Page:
Intel SSD 750 Series 1.2TB PCIe and 2.5" SFF Review - NVMe for the Consumer
Random Performance - Iometer (IOPS/latency), YAPT (random)
We are trying something different here. Folks tend to not like to click through pages and pages of benchmarks, so I'm going to weed out those that show little to no delta across different units (PCMark). I'm also going to group results performance trait tested. Here are the random access results:
Iometer is an I/O subsystem measurement and characterization tool for single and clustered systems. It was originally developed by the Intel Corporation and announced at the Intel Developers Forum (IDF) on February 17, 1998 - since then it got wide spread within the industry. Intel later discontinued work on Iometer and passed it onto the Open Source Development Lab (OSDL). In November 2001, code was dropped on SourceForge.net. Since the relaunch in February 2003, the project is driven by an international group of individuals who are continuesly improving, porting and extend the product.
Iometer - IOPS
When I first created these charts, I spent a few minutes making sure I had not entered the wrong data. This is just down right embarrassing for the rest of the field. Sure the P3700 did the same thing to other SSDs back when we tested it, but that was nearly a year ago. I figured nine months of newer PCIe SSD releases would at least close the gap a little bit, but I was clearly mistaken. Even at QD=1, the extremely low latencies result in nearly double the IOPS of all competing units. To put it simply, this means that any single request issued to the SSD 750 will complete *twice as fast* as anything else out there, and that's with competing PCIe SSDs included in the results!
To make matters worse, I should point out that the Iometer configuration used for these tests (unmodified here to retain equivalent results) pegs its worker thread at just over 200,000 IOPS. This means the SSD 750 would go even higher in at least three of these charts - if it wasn't so busy pegging a CPU core! In fairness, any single app that was applying heavy IO to an SSD would likely saturate its storage handling thread at a similar maximum IOPS. Moral of the story: If you want to peg an SSD 750, you had better be running a whole lot of, well, everything you have installed on your system. All at once.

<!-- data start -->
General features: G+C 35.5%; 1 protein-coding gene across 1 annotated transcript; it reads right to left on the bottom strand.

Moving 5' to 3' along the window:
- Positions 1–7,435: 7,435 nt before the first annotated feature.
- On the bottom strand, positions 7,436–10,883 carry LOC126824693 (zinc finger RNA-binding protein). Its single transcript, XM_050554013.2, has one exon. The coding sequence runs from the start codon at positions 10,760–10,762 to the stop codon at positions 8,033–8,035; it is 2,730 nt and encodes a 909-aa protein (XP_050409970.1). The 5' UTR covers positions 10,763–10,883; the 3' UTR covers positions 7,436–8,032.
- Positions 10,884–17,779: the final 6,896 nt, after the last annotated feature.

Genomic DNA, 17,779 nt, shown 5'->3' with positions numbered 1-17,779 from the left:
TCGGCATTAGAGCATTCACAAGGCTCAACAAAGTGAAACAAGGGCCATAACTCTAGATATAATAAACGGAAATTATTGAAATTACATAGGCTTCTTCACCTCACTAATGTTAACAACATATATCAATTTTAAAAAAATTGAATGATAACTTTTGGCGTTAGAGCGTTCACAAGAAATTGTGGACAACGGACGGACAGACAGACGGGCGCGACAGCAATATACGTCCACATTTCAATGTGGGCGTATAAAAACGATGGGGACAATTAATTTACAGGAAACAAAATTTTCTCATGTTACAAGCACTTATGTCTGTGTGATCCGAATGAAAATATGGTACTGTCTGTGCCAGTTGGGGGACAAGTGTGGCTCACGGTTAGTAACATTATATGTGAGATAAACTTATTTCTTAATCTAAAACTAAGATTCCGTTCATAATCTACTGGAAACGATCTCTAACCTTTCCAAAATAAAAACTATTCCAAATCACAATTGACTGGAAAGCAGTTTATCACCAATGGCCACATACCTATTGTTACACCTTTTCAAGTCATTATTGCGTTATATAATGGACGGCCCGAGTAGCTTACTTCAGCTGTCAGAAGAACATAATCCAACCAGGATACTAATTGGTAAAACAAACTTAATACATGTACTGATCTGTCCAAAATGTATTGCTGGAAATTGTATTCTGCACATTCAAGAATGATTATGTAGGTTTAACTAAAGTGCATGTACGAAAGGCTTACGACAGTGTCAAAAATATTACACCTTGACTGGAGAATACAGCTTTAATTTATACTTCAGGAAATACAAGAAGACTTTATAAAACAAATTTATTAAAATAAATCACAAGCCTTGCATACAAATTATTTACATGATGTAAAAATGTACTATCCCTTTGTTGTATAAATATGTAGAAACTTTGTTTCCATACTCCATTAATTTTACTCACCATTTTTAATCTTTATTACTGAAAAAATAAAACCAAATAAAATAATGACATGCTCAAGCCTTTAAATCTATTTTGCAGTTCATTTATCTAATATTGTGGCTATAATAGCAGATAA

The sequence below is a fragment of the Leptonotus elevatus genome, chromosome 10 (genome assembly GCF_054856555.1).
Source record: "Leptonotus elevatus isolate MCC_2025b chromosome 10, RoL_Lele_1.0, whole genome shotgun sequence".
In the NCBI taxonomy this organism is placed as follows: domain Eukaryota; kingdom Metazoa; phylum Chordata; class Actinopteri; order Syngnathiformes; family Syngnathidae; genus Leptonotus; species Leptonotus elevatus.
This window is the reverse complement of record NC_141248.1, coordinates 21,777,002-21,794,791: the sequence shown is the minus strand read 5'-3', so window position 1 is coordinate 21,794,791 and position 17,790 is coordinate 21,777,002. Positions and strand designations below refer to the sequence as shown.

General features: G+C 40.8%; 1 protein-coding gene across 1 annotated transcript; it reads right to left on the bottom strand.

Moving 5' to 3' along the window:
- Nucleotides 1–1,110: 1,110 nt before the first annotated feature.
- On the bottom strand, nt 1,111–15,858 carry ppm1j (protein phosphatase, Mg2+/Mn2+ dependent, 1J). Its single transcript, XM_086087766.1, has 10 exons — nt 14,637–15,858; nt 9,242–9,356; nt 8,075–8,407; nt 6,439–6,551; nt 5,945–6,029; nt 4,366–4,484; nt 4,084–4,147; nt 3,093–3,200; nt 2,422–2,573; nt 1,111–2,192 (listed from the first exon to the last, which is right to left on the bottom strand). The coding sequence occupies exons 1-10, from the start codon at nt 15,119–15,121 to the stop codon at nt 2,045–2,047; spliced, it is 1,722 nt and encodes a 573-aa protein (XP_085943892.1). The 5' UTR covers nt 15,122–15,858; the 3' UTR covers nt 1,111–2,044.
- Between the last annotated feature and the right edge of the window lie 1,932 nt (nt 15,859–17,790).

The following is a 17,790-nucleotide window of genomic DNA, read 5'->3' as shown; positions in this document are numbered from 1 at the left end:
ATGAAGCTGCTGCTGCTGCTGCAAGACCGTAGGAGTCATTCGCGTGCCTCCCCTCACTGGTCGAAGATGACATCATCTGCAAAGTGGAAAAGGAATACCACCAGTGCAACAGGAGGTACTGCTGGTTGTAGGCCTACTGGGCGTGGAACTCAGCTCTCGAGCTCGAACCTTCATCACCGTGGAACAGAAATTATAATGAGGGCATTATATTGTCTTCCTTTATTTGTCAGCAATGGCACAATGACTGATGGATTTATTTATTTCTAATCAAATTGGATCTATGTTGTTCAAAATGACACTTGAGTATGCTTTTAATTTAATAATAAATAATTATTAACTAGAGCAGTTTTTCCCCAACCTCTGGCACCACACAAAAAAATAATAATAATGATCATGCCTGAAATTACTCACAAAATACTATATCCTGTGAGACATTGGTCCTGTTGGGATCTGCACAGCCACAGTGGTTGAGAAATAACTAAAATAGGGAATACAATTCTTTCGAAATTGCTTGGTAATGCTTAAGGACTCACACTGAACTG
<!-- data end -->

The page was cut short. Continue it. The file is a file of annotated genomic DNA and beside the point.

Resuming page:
Iometer - Average Transaction Time
For SSD reviews, HDD results are removed here as they throw the scale too far to tell any meaningful difference in the results. Queue depth has been reduced to 8 to further clarify the results (especially as typical consumer workloads rarely exceed QD=8). Some notes for interpreting results:
- Times measured at QD=1 can double as a value of seek time (in HDD terms, that is).
- A 'flatter' line means that drive will scale better and ramp up its IOPS when hit with multiple requests simultaneously, especially if that line falls lower than competing units.
I normally don't comment here, but just look at how much lower the IO latencies are for the SSD 750. NVMe absolutely has its perks, and Intel's 18-channel controller is certainly taking full advantage of it.
YAPT (yet another performance test) is a benchmark recommended by a pair of drive manufacturers and was incredibly difficult to locate as it hasn't been updated or used in quite some time. That doesn't make it irrelevant by any means though, as the benchmark is quite useful. It creates a test file of about 100 MB in size and runs both random and sequential read and write tests with it while changing the data I/O size in the process. The misaligned nature of this test exposes the read-modify-write performance of SSDs and Advanced Format HDDs.
This test has no regard for 4k alignment, and it brings many SSDs to their knees rather quickly. As we mentioned earlier, the SSD 750 is heavily optimized for 4k aligned writes, which explains the inconsistent results in this test.